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Dvi Faq

Discussion in 'Projectors, Screens & Video Processors' started by nunew33, Oct 22, 2003.

  1. nunew33

    nunew33
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    Found this useful from http://www.hallresearch.com/products/cables/video/dvi.htm

    WHAT DOES DVI STAND FOR?

    DVI means Digital Visual Interface.

    DVI is the most recent video interface designed to optimize the quality of a PC's image on a flat panel LCD. It is a replacement for the short lived P&D (Plug & Display) standard and a step up for the DFP format for first generation fully digital flat panels. Slowly DVI is becoming more and more popular with video card manufacturers, and most video cards today include both VGA and DVI outputs.

    ARE THERE DIFFERENT DVI FORMATS ?

    Yes. There are at least three common types of DVI connections:

    DVI-D (Digital) - Subdivided in single and dual link

    DVI-A (Analog)

    DVI-I (Integrated Digital/Analog)

    DVI-D - Fully Digital

    DVI-D is used for direct digital connections between the video card and digital LCD. Theoretically this would offer a higher quality image than would be possible with analog (VGA). Internally, the video image generated by your computer is in digital format, to output the image to a monitor the video cards used to convert this digital information into RGB analog signals and send them to a monitor on a "multi-coaxial" cable. All CRT monitors are quite happy to use this analog signal directly because inside they employ analog circuits. However to display the VGA image on an LCD, the LCD has to first convert the information back into digital format (by high speed sampling). Most LCD's do a great job of this but the idea behind DVI is to eliminate this double conversion to analog and back.

    The drawback to this is that since the clock rates of the signals inside the cable are extremely high (several hundred mega bits per second), this puts a high demand on the construction of the DVI cable (shielding, twisting, impedance match, etc) and places a relatively severe limitation on the cable length (15 ft max). This makes DVI suitable for desktop use but not so great for use in switching splitting and transmitting over long distances (though all this is still possible given enough $$$)

    SINGLE-LINK OR DUAL-LINK THAT IS THE QUESTION!

    The DVI-D and DVI-I formats (described below) are available in either Single or Dual link formats. Dual-Link cables are backward compatible with Single-Link cables and allow you to achieve very high resolutions if your video card and LCD support it. The general rule of thumb is that single link cables are good to 1920 x 1080, while dual link cables can achieve a resolution of 2048 x 1536. So, check your LCD specs, if it says single link, then there is no point in getting a dual link cable (not quite true, since you can use a dual link cable later if you upgrade your LCD). The price difference between a single link an dual link cable is usually only a few bucks.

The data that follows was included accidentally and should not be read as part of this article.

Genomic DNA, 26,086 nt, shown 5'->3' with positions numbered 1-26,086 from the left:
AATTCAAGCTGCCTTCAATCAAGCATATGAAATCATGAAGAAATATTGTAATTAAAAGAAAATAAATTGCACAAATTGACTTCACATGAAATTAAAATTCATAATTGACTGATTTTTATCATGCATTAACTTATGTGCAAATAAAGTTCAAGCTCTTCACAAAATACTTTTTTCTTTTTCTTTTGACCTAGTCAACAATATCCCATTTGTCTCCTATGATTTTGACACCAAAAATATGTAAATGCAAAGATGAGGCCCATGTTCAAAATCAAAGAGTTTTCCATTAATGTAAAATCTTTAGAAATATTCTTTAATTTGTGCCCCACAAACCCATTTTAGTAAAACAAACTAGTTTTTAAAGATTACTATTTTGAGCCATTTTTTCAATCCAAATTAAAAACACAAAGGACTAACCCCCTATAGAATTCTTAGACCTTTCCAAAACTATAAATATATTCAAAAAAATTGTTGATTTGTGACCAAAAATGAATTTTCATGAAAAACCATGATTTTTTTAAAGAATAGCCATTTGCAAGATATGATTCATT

DVI-A - Analog

    DVI-A format is used to carry a DVI signal to an analog display, such as a CRT monitor or an HDTV with a traditional VGA (HD15) connector. The DVI connector has reserved pins for the old analog RBG signals, given the fact that your DVI video card outputs these analog signals (check with your card mfg) the DVI-A cable is used to carry these RGB (and sync) signals to your display.

    DVI-I - Integrated Digital and Analog

    Although we have not listed any DVI-I cables in the above table, HRT can provide this type of DVI cable upon request. DVI-I cables are used for transmitting either a digital-to-digital signal or an analog-to-analog signal, in fact it has a DVI connector on both ends and can be used in place of a DVI-D cable. It will not work for transmitting a digital-to-analog or vice versa. Some LCD's DVI inputs are purely digital and some may be labeled 'DVI-I' which means that the LCD can accept both DVI-D and DVI-A source signals.

    HOW DO I DETERMINE WHAT KIND OF DVI FORMAT MY LCD OR VIDEO CARD SUPPORT?

    You have to check your documentation that comes with the equipment. Most video cards output DVI-I format which means that you can connect them to a purely DVI-D, or DVI-A, or even VGA LCD. The trend for LCD's is that they are mostly DVI-D. That explains why DVI-D cables sell the most.

    But to help you try to identify the type, first locate the flat horizontal 'blade looking' pin to one side of the connector. This can help tell you if you are dealing with digital or analog. A flat pin with four surrounding pins is either DVI-I or DVI-A, while a flat pin alone denotes DVI-D.

    The rest of the pins tell you if you are dealing with single- or dual-link. A solid 27-pin set (rows of 8) usually means dual-link, while two separated 9-pin sets (rows of 6) identifies a single-link cable.

    One more thing, if you have a flat pin with four surrounding pins, then a solid 27-pin set indicates a DVI-I, while separated 8-pin and 4-pin sets means DVI-A.

    This site has piccies too http://www.ramelectronics.net/html/DVI_monitor_cables.html#vid-card
     
  2. dean randle

    dean randle
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  3. Gavin_Hall

    Gavin_Hall
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    Excellent information, thanks :lesson: .

    I hope a mod makes this sticky! :smashin:
     

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